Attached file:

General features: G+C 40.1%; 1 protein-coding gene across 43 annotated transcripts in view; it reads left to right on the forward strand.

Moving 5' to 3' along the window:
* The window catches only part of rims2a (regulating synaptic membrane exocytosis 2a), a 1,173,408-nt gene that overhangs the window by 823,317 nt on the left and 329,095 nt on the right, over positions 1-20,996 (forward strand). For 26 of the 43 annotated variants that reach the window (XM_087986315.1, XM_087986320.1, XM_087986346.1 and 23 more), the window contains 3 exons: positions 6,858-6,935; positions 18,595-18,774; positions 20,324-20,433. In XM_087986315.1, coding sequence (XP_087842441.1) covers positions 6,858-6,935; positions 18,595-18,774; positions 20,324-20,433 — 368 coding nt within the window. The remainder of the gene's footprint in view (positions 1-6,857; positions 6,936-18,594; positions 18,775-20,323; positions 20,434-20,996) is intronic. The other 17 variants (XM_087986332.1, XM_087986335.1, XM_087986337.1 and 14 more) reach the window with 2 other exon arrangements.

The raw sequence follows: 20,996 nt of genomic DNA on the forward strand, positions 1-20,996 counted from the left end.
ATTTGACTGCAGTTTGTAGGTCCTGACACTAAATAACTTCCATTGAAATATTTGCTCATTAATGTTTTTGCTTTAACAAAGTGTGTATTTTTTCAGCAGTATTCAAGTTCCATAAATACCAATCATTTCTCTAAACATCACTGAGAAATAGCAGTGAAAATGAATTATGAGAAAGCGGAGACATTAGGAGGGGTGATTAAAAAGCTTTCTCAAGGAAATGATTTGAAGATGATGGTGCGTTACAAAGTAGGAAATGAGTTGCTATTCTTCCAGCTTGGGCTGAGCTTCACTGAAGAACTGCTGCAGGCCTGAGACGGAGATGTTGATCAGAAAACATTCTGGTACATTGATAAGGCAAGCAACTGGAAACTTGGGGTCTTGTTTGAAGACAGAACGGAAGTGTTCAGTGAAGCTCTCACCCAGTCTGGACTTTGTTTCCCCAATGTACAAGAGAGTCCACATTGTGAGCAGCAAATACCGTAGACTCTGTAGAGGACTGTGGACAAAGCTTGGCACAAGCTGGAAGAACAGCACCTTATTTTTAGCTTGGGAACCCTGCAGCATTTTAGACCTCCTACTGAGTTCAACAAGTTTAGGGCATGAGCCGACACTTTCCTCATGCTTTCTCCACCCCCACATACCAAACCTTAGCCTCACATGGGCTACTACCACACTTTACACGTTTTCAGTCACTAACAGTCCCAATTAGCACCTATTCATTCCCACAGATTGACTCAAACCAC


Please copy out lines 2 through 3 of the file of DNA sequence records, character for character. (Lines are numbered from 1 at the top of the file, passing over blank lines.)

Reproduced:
Moving 5' to 3' along the window:
* The window catches only part of rims2a (regulating synaptic membrane exocytosis 2a), a 1,173,408-nt gene that overhangs the window by 823,317 nt on the left and 329,095 nt on the right, over positions 1-20,996 (forward strand). For 26 of the 43 annotated variants that reach the window (XM_087986315.1, XM_087986320.1, XM_087986346.1 and 23 more), the window contains 3 exons: positions 6,858-6,935; positions 18,595-18,774; positions 20,324-20,433. In XM_087986315.1, coding sequence (XP_087842441.1) covers positions 6,858-6,935; positions 18,595-18,774; positions 20,324-20,433 — 368 coding nt within the window. The remainder of the gene's footprint in view (positions 1-6,857; positions 6,936-18,594; positions 18,775-20,323; positions 20,434-20,996) is intronic. The other 17 variants (XM_087986332.1, XM_087986335.1, XM_087986337.1 and 14 more) reach the window with 2 other exon arrangements.